The relationship between Muslims and Christians in Egypt fluctuates, depending upon who one talks to and the political situation of the moment. Officially, the Egyptian mantra is that Muslims and Christians are ‘one hand’, and the popular symbol of a crescent surrounding a cross is used to represent this.
“My experience of the relationship between Muslims and Christians is pretty bad,” Peter has told me. “If you ask anybody they will say ‘Oh, its fantastic! We’ve been living with each other for centuries.’ Yes, they were living with each other for centuries, but for centuries they were also having problems.”
Copts have always struggled as a second-class minority in Egypt; they have often been excluded from political positions and relegated to undesirable economic sectors like garbage-picking. Even the actual number of Copts is downplayed by the government to limit funding and resources.
The divide between the two religious communities can be felt on a tangible level when in Christian enclaves in Egypt. Islam is so visually pervasive in daily life in Cairo that it’s startling to visit these neighborhoods.
There’s Coptic Cairo, with its concentration of ancient Coptic monuments, and Zabaleen, the ‘garbage district’ where Christians make a living collecting and sorting through all of Cairo’s trash for recyclables. In these places almost every woman has her head and arms bare, and there is Christian iconography on the walls of shops in place of the Islamic calligraphy popular in most of the city. It’s like Cairo in an alternative universe.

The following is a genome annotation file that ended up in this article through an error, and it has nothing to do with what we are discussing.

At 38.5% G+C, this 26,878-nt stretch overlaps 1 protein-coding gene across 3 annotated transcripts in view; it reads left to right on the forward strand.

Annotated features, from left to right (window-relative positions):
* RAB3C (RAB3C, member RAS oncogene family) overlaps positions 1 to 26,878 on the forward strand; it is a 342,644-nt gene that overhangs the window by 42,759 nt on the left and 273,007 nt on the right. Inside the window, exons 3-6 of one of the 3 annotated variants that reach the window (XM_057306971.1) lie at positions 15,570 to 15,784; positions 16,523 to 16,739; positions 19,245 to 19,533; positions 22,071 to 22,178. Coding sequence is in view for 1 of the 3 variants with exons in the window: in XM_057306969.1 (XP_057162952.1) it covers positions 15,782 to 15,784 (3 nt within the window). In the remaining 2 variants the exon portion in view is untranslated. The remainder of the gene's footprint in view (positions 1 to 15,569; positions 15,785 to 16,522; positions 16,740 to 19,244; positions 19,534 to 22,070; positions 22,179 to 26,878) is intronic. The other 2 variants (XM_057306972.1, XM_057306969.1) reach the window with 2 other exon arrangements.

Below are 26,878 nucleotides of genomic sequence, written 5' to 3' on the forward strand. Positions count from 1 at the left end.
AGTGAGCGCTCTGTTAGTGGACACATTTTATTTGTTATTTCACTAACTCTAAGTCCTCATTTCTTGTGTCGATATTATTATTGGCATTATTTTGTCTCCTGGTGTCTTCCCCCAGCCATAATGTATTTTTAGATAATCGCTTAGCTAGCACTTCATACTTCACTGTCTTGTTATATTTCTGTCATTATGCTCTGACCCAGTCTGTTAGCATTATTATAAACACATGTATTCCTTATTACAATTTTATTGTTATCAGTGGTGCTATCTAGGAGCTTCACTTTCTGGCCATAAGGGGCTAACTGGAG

Here, the Christian world feels very separate from the Muslim one. Visiting the Cave Church or St. Simon the Tanner in Zabaleen, where the grandstand-like cathedral packs in thousands of worshippers for Thursday night service, it’s almost easy to forget that Christians are an often marginalized minority.
“No, no, I don’t care if you’re a Muslim or a Christian!” laughed Peter, lighting an L&M. “It’s just because… I consider myself an atheist, but I didn’t want to, like, offend you if you believe in God.”
When I met Peter at his cousin’s wedding two years ago, he would’ve been more likely to call himself a Coptic Christian. The only tobacco he toted back then was the pack of novelty cigarettes that squirted water that I gave him for his 16th birthday, and he probably wouldn’t have known the meaning of the word atheist.
Two years later, Peter is a confident 18-year-old (although “age is just a number” is one of his favorite sayings) with a penchant for skinny jeans and real cigarettes (he calls them “his desserts”). These days Peter will eagerly expound on his political views in impressive idiomatic English. Two years engenders a lot of change in any teenager, but Peter has evolved at a particularly rapid rate because of the amount of time he spends with Anthony.